Urban planning for children at the Megaron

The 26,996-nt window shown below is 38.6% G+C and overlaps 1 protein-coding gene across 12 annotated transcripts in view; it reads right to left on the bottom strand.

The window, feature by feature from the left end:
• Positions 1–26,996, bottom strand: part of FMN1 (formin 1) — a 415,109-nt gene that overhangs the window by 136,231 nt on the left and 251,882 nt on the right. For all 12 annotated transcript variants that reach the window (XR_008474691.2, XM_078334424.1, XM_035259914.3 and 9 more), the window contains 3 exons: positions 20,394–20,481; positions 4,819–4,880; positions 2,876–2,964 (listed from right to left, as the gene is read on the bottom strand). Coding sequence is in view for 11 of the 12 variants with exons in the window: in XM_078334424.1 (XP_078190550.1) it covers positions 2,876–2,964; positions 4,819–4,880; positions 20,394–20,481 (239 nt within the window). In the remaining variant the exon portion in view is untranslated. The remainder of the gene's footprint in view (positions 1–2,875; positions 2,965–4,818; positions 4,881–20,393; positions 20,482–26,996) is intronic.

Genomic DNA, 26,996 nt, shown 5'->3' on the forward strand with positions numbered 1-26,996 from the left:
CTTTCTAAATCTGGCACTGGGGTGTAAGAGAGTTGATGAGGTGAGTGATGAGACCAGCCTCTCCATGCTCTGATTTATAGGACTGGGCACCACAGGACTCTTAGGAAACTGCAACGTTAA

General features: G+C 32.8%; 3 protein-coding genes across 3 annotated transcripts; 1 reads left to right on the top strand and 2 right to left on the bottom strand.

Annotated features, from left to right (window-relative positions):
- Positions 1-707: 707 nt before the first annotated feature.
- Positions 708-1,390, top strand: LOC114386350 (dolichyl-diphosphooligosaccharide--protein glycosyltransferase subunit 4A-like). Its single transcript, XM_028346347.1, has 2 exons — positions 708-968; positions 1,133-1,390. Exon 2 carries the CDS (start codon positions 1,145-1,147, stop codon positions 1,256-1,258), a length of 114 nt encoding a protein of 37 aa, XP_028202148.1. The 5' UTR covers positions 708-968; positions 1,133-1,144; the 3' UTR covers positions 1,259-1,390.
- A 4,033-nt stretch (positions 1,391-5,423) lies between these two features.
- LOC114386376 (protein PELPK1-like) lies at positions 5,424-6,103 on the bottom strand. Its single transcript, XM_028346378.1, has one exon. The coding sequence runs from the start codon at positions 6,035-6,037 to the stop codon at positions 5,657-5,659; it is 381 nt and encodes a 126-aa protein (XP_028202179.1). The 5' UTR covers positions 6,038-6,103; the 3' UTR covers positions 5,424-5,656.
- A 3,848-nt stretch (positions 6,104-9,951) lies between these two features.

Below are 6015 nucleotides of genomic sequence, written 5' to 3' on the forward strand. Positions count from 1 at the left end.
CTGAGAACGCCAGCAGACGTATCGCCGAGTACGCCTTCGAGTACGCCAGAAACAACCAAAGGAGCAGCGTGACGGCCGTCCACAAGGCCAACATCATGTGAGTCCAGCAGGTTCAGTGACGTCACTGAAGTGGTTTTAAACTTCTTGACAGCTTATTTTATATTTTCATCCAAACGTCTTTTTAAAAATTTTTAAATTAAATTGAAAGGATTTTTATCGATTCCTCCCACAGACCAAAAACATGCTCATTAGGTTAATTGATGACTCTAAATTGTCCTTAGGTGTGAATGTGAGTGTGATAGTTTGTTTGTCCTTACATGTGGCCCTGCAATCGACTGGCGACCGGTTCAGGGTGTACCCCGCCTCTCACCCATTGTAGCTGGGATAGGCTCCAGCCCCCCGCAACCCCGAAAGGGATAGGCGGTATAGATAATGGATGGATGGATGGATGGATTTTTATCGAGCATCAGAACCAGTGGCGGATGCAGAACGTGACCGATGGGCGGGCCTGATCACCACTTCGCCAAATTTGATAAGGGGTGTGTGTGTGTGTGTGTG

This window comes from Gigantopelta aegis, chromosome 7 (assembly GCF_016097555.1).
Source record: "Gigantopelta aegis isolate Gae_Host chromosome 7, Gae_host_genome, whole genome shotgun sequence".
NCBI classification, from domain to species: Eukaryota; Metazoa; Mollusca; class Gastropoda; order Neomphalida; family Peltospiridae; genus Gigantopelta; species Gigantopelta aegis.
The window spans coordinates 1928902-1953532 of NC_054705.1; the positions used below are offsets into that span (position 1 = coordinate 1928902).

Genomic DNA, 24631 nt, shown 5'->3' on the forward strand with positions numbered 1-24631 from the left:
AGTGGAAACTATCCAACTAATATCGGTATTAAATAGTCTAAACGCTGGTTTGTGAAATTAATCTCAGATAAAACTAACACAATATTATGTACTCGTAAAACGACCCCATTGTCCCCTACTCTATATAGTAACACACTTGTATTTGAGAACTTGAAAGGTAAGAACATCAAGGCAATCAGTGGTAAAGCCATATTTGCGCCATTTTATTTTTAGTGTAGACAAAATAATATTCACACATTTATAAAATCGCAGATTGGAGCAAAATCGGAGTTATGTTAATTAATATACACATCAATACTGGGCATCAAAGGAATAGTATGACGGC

«What don’t you like about Athens?» Little hands rise into the air. A class of junior high school pupils sit cross-legged along with two trained professionals discussing architecture and city planning in their own youthful manner. In the foyer of Athens Concert Hall, currently hosting Miquel Navarro’s «Under the Moon II,» the room quickly fills up with children’s voices. A little boy stands up – boisterously: «Traffic exhaust,» he exclaims. The rest of the class follows, expressing modern-day truths in from an endless list. «Extremely ugly blocks of flats,» «Narrow sidewalks,» «No space for cycling,» «Not enough gardens.» Right next to the restless group, a 50-square-meter surface holding 500 metal objects (cubes, cylinders and pyramids of various sizes) awaits the children’s attention. Following interactive presentations of works by Henri Matisse, Pablo Picasso and Constantin Brancusi, the Megaron Plus is again collaborating with the Pompidou Center in Paris, showcasing a traveling exhibition by Navarro. Urged by the French museum, the Spanish artist developed a toy sculpture in 1994, based on a previous work of his, «Under the Moon,» a ceramic view of the city of Valencia. The installation’s aim is to familiarize children with the complexity of urban life. Navarro’s artwork-exhibition-game is a work in progress. It is the intervention by the children themselves that defines it and its temporary state, highlighting the countless shapes it may acquire, depending on the age, background, curiosity and interests of those who handle it. Divided into groups, the children take over the urban planning of Navarro’s dream city. Naturally, swimming pools, playgrounds and amusement parks become the neighborhood’s most popular elements. At the same time, trees, parks and rivers acquire an equally popular status in this imaginary city. According to Vincent Poussou, head of the Pompidou Center’s educational programs, the installation is an example of a contemporary work of art in search of the public’s active participation. Besides bringing children closer to the notion of shape, structure and perspective, Navarro’s work places them at the center of a creative, artistic process. «The best way to sensitize children to art is not to teach them what good art is but to allow them to take part in its creation,» said Poussou at a recent press conference at the Athens Concert Hall. Athens Concert Hall, 1 Kokkali & Vas. Sofias, tel 210.728.2333. «Under the Moon II,» runs to March 23. Admission is free of charge. School groups and individual visits can be arranged by telephone at 210.7282733. For more information, go to www. megaron. gr.